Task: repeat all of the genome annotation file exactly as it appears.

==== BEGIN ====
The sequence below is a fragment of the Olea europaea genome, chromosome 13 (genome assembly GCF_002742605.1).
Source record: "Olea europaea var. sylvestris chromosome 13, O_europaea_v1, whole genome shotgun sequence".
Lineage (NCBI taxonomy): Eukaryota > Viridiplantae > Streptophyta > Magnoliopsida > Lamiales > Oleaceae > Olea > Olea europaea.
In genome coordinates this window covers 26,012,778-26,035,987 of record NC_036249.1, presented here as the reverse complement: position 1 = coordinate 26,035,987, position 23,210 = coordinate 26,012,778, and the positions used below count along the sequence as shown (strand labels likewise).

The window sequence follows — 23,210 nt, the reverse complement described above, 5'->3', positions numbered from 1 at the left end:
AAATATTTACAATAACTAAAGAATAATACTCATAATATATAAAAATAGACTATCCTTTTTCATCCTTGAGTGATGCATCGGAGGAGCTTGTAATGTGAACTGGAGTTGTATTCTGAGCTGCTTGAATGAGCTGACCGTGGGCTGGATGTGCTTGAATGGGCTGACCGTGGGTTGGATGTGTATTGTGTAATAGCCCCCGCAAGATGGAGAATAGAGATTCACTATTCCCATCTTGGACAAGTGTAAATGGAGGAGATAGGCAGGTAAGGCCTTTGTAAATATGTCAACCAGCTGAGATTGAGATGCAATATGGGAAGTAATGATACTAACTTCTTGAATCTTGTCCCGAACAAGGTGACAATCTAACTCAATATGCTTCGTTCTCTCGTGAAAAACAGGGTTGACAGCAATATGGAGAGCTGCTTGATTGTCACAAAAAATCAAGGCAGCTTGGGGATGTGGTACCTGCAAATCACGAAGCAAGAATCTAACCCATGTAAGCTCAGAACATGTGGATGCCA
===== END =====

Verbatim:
The sequence below is a fragment of the Olea europaea genome, chromosome 13 (genome assembly GCF_002742605.1).
Source record: "Olea europaea var. sylvestris chromosome 13, O_europaea_v1, whole genome shotgun sequence".
Lineage (NCBI taxonomy): Eukaryota > Viridiplantae > Streptophyta > Magnoliopsida > Lamiales > Oleaceae > Olea > Olea europaea.
In genome coordinates this window covers 26,012,778-26,035,987 of record NC_036249.1, presented here as the reverse complement: position 1 = coordinate 26,035,987, position 23,210 = coordinate 26,012,778, and the positions used below count along the sequence as shown (strand labels likewise).

The window sequence follows — 23,210 nt, the reverse complement described above, 5'->3', positions numbered from 1 at the left end:
AAATATTTACAATAACTAAAGAATAATACTCATAATATATAAAAATAGACTATCCTTTTTCATCCTTGAGTGATGCATCGGAGGAGCTTGTAATGTGAACTGGAGTTGTATTCTGAGCTGCTTGAATGAGCTGACCGTGGGCTGGATGTGCTTGAATGGGCTGACCGTGGGTTGGATGTGTATTGTGTAATAGCCCCCGCAAGATGGAGAATAGAGATTCACTATTCCCATCTTGGACAAGTGTAAATGGAGGAGATAGGCAGGTAAGGCCTTTGTAAATATGTCAACCAGCTGAGATTGAGATGCAATATGGGAAGTAATGATACTAACTTCTTGAATCTTGTCCCGAACAAGGTGACAATCTAACTCAATATGCTTCGTTCTCTCGTGAAAAACAGGGTTGACAGCAATATGGAGAGCTGCTTGATTGTCACAAAAAATCAAGGCAGCTTGGGGATGTGGTACCTGCAAATCACGAAGCAAGAATCTAACCCATGTAAGCTCAGAACATGTGGATGCCA